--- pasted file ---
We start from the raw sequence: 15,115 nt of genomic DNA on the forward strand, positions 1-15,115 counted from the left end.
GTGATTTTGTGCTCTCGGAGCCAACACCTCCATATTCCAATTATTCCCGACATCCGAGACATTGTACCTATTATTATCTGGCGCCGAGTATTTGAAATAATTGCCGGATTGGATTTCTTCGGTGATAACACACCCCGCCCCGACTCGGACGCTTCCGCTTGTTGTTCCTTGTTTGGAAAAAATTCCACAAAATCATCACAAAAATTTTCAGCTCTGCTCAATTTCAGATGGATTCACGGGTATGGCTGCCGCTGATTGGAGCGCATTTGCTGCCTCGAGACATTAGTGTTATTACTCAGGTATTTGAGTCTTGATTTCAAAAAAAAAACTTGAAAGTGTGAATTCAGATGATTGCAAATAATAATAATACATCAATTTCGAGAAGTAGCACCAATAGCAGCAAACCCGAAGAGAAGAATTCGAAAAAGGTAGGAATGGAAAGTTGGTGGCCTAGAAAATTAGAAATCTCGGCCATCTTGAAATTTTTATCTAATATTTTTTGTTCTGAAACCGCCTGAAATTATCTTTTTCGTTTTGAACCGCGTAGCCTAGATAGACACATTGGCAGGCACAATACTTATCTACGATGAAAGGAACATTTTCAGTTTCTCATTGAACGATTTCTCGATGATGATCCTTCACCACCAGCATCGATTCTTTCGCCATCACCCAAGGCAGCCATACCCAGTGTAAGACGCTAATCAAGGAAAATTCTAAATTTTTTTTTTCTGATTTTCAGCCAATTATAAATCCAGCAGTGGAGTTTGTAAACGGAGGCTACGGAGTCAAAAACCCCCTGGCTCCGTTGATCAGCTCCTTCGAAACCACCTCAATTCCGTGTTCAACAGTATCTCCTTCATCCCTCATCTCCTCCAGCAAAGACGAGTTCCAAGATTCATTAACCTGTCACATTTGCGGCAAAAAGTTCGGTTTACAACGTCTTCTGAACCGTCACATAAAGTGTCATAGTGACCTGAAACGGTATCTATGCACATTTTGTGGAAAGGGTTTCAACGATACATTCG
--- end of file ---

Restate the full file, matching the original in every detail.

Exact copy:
We start from the raw sequence: 15,115 nt of genomic DNA on the forward strand, positions 1-15,115 counted from the left end.
GTGATTTTGTGCTCTCGGAGCCAACACCTCCATATTCCAATTATTCCCGACATCCGAGACATTGTACCTATTATTATCTGGCGCCGAGTATTTGAAATAATTGCCGGATTGGATTTCTTCGGTGATAACACACCCCGCCCCGACTCGGACGCTTCCGCTTGTTGTTCCTTGTTTGGAAAAAATTCCACAAAATCATCACAAAAATTTTCAGCTCTGCTCAATTTCAGATGGATTCACGGGTATGGCTGCCGCTGATTGGAGCGCATTTGCTGCCTCGAGACATTAGTGTTATTACTCAGGTATTTGAGTCTTGATTTCAAAAAAAAAACTTGAAAGTGTGAATTCAGATGATTGCAAATAATAATAATACATCAATTTCGAGAAGTAGCACCAATAGCAGCAAACCCGAAGAGAAGAATTCGAAAAAGGTAGGAATGGAAAGTTGGTGGCCTAGAAAATTAGAAATCTCGGCCATCTTGAAATTTTTATCTAATATTTTTTGTTCTGAAACCGCCTGAAATTATCTTTTTCGTTTTGAACCGCGTAGCCTAGATAGACACATTGGCAGGCACAATACTTATCTACGATGAAAGGAACATTTTCAGTTTCTCATTGAACGATTTCTCGATGATGATCCTTCACCACCAGCATCGATTCTTTCGCCATCACCCAAGGCAGCCATACCCAGTGTAAGACGCTAATCAAGGAAAATTCTAAATTTTTTTTTTCTGATTTTCAGCCAATTATAAATCCAGCAGTGGAGTTTGTAAACGGAGGCTACGGAGTCAAAAACCCCCTGGCTCCGTTGATCAGCTCCTTCGAAACCACCTCAATTCCGTGTTCAACAGTATCTCCTTCATCCCTCATCTCCTCCAGCAAAGACGAGTTCCAAGATTCATTAACCTGTCACATTTGCGGCAAAAAGTTCGGTTTACAACGTCTTCTGAACCGTCACATAAAGTGTCATAGTGACCTGAAACGGTATCTATGCACATTTTGTGGAAAGGGTTTCAACGATACATTCG